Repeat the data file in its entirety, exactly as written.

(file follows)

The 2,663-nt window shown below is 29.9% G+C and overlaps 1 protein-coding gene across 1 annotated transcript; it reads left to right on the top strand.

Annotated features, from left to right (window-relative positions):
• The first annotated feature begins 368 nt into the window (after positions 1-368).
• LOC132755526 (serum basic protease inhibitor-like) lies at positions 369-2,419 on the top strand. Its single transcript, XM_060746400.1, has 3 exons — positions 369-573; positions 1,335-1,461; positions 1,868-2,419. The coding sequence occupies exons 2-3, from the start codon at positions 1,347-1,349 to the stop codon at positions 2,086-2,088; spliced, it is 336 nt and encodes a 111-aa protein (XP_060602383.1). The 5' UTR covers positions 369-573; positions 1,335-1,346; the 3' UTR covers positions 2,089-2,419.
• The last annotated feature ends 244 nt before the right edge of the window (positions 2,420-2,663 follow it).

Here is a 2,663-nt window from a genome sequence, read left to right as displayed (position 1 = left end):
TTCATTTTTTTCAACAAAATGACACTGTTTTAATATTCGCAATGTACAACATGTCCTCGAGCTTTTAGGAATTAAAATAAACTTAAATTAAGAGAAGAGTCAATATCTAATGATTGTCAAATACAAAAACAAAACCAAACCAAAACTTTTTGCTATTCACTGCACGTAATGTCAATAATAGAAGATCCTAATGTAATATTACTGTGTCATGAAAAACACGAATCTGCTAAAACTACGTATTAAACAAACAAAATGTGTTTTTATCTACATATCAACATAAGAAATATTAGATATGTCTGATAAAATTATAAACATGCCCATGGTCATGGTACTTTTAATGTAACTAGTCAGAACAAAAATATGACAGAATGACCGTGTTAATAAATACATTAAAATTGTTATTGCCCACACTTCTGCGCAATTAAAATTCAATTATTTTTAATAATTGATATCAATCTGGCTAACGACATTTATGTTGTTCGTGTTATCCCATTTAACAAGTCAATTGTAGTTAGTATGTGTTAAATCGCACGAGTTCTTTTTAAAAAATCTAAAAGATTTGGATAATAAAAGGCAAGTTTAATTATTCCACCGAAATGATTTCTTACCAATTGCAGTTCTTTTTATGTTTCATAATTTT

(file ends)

The 2,663-nt window shown below is 29.9% G+C and overlaps 1 protein-coding gene across 1 annotated transcript; it reads left to right on the top strand.

Annotated features, from left to right (window-relative positions):
• The first annotated feature begins 368 nt into the window (after positions 1-368).
• LOC132755526 (serum basic protease inhibitor-like) lies at positions 369-2,419 on the top strand. Its single transcript, XM_060746400.1, has 3 exons — positions 369-573; positions 1,335-1,461; positions 1,868-2,419. The coding sequence occupies exons 2-3, from the start codon at positions 1,347-1,349 to the stop codon at positions 2,086-2,088; spliced, it is 336 nt and encodes a 111-aa protein (XP_060602383.1). The 5' UTR covers positions 369-573; positions 1,335-1,346; the 3' UTR covers positions 2,089-2,419.
• The last annotated feature ends 244 nt before the right edge of the window (positions 2,420-2,663 follow it).

Here is a 2,663-nt window from a genome sequence, read left to right as displayed (position 1 = left end):
TTCATTTTTTTCAACAAAATGACACTGTTTTAATATTCGCAATGTACAACATGTCCTCGAGCTTTTAGGAATTAAAATAAACTTAAATTAAGAGAAGAGTCAATATCTAATGATTGTCAAATACAAAAACAAAACCAAACCAAAACTTTTTGCTATTCACTGCACGTAATGTCAATAATAGAAGATCCTAATGTAATATTACTGTGTCATGAAAAACACGAATCTGCTAAAACTACGTATTAAACAAACAAAATGTGTTTTTATCTACATATCAACATAAGAAATATTAGATATGTCTGATAAAATTATAAACATGCCCATGGTCATGGTACTTTTAATGTAACTAGTCAGAACAAAAATATGACAGAATGACCGTGTTAATAAATACATTAAAATTGTTATTGCCCACACTTCTGCGCAATTAAAATTCAATTATTTTTAATAATTGATATCAATCTGGCTAACGACATTTATGTTGTTCGTGTTATCCCATTTAACAAGTCAATTGTAGTTAGTATGTGTTAAATCGCACGAGTTCTTTTTAAAAAATCTAAAAGATTTGGATAATAAAAGGCAAGTTTAATTATTCCACCGAAATGATTTCTTACCAATTGCAGTTCTTTTTATGTTTCATAATTTT